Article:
Access to financial institutions is an issue in developed nations as well as developing ones. According to estimates of the Federal Deposit Insurance Corporation, about 9 million U.S. households do not have a bank account and “another 21 million households rely on financial services beyond traditional banks” (Aspan par. 11). In the United States, access to financial services is limited in part by regulations that were established during the global financial crisis that occurred in 2008. The crisis was mainly caused by the use of predatory lending practices by American financial institutions. Bankers have become reluctant to provide services to low-income consumers because of these regulations and also because of concerns about protecting their reputations. Furthermore, American bankers have resisted the idea of selling services to people with low incomes because such activity is viewed as “unprofitable at best” (Aspan par. 2).
Financial access improves local economic activity. For example, rural bank branch expansion in India was associated with a significant reduction in rural poverty during 1977–1990. In Mexico, research showed that the rapid opening of Banco Azteca branches in more than a thousand Grupo Elektra retail stores had a significant impact on the economy of the region, leading to a 7 percent increase in overall income levels. In Kenya, research looked at the branch expansion of Equity Bank, which has rapidly grown to account for more than half of all deposit accounts in the country. The study found that Equity’s branch presence had a positive and significant impact on local household use of bank accounts and bank credit. Finally at the macroeconomic level, there is well-established literature that shows that, under normal circumstances, the degree of financial intermediation is not only positively correlated with growth but is generally believed to causally impact growth. The main mechanisms for doing so are generally lower transaction costs for the economy and better distribution of capital and risk across the economy.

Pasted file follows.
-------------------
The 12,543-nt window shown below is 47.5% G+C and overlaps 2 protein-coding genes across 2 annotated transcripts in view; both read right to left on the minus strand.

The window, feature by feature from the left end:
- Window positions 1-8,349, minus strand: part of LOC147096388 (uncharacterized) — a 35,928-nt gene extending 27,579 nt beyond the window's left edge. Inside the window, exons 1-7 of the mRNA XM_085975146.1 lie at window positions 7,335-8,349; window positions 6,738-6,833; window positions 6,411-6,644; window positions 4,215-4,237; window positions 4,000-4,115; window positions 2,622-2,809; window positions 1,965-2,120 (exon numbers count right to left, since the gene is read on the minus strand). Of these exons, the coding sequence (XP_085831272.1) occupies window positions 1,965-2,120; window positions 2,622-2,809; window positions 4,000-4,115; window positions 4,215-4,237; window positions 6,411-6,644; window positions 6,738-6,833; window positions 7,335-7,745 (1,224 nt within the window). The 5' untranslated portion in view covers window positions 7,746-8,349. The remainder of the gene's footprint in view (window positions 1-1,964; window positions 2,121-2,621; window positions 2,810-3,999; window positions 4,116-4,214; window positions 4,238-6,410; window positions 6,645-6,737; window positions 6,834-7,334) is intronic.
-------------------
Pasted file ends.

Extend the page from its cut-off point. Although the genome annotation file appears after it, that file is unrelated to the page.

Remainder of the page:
There is clearly an ongoing problem regarding the lack of financial inclusion among people with low incomes. This problem has persisted despite the indications that financial inclusion contributes to the overall health of a nation’s economy. People from lower income brackets are challenged by social, economic, and regulatory factors in their effort to achieve financial access and equality. A disruptive, innovative and responsive solution needs to be found that can help navigate this situation and National governments need to work on the development of policies that more sensibly address these issues.
Aspan, Maria. “Banks Seek Profits, and a Better Reputation, from Low-Income Customers.” American Banker, 20 July 2012. Web. 24 April 2014.
CGAP (Consultative Group to Assist the Poor). Advancing Financial Inclusion to Improve the Lives of the Poor: Annual Report, 2013. Washington DC: CGAP, 2013. Web. 24 April 2014.
Gomez, Alida M. “Microcredit Lending to Female Entrepreneurs: a Middle East case study.” Journal of International Women’s Studies 14, no. 2 (March 2013): 30-38. Print.